NEW YORK — Sourcing executives are facing a confluence of manufacturing and economic issues as they come together for New York Textile Week trade shows starting Monday.
Buyers and exhibitors planning their spring 2014 fabric and production strategies must take into account shifting trade winds, from higher wages and operating costs in China and labor strife in places such as Bangladesh and Pakistan to higher scrutiny of working conditions and safety procedures following tragic fires in those countries last year. Decision-makers will also be discussing the increasingly vital area of sustainability and gauging the renewed interest in Made in America, along with choosing the right fabrics and materials for their brands.
While economic uncertainties abound — U.S. political volatility, European recessionary trends and Chinese growing pains — show organizers at Texworld USA and Première Vision Preview said they are seeing robust interest in their latest editions, with broader global appeal among exhibitors and higher expected attendance.
Texworld USA, which runs next Monday to Wednesday at the Jacob K. Javits Convention Center, will host 236 companies from 16 countries, representing a 45 percent increase from last January’s event. Kristy Meade, group show director for textile events at Messe Frankfurt USA, which produces the show, said featured pavilions include Lenzing, Pakistan, Taiwan and Turkey. New to Texworld USA is the Mogilev Branch of Belarusian Chamber of Commerce and Industry, bringing three companies to the expo, and a Turkish pavilion organized by the Uludag Textile Exporters Association. This is also the first time Texworld USA welcomes a Taiwanese pavilion in January.
Meade noted that Lenzing’s pavilion and booths organized by the China Council for the Promotion of International Trade have both seen an increase in exhibitor participation from the previous January edition.
Tricia Carey, USA merchandising manager for textiles at Lenzing, noted that the Lenzing pavilion has 26 exhibitors showcasing knits and wovens in Lenzing Modal and Tencel.
“These exhibitors are from seven different countries and offer a wide range of price points and fabrics,” Carey said. “I expect strong attendance at the show as buyers continue to seek a diversified sourcing portfolio for innovative fabrics.”
Lenzing will be showcasing Lenzing Modal color, which is dope dyed for lasting color with energy and water savings, she noted, adding that there are a variety of design effects that can be produced with Lenzing Modal color, including fabric overdyes for quick response. The fiber is produced with a carbon-neutral process using Lenzing’s Edelweiss technology that helps to reduce energy and water consumption throughout the processing stages.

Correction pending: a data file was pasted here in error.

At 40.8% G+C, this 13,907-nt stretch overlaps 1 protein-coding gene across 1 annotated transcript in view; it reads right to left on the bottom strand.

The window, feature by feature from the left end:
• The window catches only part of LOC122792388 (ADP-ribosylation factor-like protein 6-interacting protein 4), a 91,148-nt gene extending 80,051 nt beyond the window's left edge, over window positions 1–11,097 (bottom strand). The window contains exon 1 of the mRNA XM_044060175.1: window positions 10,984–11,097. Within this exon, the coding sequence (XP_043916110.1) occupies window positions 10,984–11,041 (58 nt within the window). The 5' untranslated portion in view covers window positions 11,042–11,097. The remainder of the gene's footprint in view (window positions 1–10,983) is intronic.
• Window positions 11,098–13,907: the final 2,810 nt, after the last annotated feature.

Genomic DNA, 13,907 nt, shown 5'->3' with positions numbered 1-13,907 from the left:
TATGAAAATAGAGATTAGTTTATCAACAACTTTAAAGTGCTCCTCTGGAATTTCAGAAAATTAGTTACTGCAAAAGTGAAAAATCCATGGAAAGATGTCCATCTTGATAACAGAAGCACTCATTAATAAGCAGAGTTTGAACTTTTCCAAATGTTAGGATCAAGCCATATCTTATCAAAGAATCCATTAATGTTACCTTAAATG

The show will also include enhanced trends displays and presentations, and the Apparel Sourcing Pavilion, focused on the production supply chain for contract manufacturing, private label and original design manufacturing.
One of the highlights of Texworld has been the seminar series, now organized jointly by Lenzing and Messe Frankfurt, and this edition’s lineup promises to live up to expectations.
Highlights of the diverse seminar series include “Fiber Innovation — Where Sustainability Starts,” examining how fiber innovation can provide the base for more environmentally friendly products at the brand level. Speaking on the topic will be David Roberts, president of Tuscarora Yarns; David Sasso, vice president of sales at Buhler Quality Yarns Corp., and Claudia Mommer, project manager for apparel at Lenzing.
At the “Lingerie & Active — Just the Right Fabrics: Sleep & Sporty” seminar, experts in fiber and fabric formation will discuss how to select the right fibers, appropriate blends and perfect construction for these specialized markets. Leading the talk will be Brad Pedell, president of Bradlee Int’l Ltd.; Ria Stern, global marketing and brand director for Hyosung Holdings USA Inc., and Bart Kennedy, Lenzing’s marketing director for the Americas.
“Politics of Fashion: Impact of the Election on the Textile Industry” promises a topical examination of what to expect from U.S. trade and economic policy in the wake of the contentious election season and fiscal cliff debates. Kevin Burke, president and chief executive officer of the American Apparel & Footwear Association; Andy Jassin, managing member of Jassin Consulting Group, and Jeffrey Silberman, chairman for the Textile Development and Marketing Department at the Fashion Institute of Technology, will talk about issues of domestic commerce and international trade, and where common ground might be found between the political parties.